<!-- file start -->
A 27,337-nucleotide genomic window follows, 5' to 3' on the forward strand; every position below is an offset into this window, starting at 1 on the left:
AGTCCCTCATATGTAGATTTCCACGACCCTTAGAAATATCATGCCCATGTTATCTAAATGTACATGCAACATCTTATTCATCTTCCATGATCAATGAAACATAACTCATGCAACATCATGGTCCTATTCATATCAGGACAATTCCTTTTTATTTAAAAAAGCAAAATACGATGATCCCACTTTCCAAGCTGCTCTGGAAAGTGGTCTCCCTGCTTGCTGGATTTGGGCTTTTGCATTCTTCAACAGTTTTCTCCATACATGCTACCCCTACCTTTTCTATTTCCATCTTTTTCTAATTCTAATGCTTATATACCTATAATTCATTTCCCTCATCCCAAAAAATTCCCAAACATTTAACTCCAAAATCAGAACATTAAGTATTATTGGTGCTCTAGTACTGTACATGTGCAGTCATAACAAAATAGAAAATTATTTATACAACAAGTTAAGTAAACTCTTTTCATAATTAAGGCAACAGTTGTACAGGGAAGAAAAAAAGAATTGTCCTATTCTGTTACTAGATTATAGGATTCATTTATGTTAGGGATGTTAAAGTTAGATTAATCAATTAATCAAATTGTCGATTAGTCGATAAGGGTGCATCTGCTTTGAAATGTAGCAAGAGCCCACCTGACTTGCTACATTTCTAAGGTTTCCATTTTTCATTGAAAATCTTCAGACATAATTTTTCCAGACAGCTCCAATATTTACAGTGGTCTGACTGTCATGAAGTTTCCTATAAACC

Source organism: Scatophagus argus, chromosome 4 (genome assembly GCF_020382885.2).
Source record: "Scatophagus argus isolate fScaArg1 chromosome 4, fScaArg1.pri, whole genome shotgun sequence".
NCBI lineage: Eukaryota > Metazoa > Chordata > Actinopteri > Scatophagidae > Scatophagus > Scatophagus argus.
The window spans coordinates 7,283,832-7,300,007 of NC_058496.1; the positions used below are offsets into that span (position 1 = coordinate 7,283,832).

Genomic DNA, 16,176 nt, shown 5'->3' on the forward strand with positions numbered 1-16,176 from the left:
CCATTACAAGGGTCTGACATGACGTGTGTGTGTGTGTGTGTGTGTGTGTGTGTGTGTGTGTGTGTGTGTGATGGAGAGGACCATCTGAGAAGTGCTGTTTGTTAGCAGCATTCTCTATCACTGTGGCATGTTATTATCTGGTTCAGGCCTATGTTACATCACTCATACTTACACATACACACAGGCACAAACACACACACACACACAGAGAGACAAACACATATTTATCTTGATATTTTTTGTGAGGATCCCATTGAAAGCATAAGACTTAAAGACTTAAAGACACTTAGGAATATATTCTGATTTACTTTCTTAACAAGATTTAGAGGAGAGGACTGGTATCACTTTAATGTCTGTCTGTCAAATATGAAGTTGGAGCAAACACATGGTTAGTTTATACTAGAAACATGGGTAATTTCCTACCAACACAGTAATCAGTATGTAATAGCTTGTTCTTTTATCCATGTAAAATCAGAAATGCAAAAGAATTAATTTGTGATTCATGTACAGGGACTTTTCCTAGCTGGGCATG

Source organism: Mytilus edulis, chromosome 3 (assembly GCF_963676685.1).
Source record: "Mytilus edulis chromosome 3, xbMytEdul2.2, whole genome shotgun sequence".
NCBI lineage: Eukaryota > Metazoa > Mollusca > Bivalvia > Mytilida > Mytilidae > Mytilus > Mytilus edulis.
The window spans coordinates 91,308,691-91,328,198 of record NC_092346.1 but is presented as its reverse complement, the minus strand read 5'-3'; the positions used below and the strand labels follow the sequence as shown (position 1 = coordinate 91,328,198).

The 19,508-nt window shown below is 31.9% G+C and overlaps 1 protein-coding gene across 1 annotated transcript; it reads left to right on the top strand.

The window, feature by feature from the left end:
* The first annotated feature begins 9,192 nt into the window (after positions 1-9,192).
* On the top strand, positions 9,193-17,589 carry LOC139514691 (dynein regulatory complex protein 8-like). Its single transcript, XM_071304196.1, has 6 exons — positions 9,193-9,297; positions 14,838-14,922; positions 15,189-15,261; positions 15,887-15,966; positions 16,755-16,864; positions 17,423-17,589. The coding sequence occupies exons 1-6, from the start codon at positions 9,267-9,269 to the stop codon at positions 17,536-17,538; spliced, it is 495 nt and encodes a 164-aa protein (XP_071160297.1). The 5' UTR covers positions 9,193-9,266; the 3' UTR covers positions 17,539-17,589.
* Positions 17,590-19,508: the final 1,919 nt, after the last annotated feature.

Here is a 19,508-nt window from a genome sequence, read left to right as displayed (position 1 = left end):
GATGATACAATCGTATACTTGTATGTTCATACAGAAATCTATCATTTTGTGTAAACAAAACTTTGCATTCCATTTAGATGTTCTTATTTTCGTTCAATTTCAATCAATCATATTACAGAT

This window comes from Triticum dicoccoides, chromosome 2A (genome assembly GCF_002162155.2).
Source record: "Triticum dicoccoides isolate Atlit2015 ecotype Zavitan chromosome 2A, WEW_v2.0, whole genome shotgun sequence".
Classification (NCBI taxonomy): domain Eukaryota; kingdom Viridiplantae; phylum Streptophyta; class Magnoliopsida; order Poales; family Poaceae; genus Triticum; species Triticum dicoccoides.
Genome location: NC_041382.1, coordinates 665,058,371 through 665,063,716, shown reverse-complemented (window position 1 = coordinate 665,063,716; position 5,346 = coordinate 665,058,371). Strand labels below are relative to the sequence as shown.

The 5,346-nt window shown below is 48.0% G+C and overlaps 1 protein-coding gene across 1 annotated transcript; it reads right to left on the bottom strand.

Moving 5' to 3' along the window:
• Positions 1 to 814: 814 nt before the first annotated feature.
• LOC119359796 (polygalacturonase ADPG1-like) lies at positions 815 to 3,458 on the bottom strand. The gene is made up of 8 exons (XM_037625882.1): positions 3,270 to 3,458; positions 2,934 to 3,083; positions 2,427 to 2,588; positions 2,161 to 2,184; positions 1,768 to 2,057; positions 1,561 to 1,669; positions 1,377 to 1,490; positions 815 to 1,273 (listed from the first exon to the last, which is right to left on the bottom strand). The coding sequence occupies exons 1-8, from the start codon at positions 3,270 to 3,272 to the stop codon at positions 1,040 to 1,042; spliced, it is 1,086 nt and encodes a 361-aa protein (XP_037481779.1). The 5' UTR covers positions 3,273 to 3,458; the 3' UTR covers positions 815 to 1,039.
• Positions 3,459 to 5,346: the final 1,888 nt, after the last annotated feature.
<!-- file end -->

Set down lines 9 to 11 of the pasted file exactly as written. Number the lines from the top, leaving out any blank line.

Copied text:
Source organism: Mytilus edulis, chromosome 3 (assembly GCF_963676685.1).
Source record: "Mytilus edulis chromosome 3, xbMytEdul2.2, whole genome shotgun sequence".
NCBI lineage: Eukaryota > Metazoa > Mollusca > Bivalvia > Mytilida > Mytilidae > Mytilus > Mytilus edulis.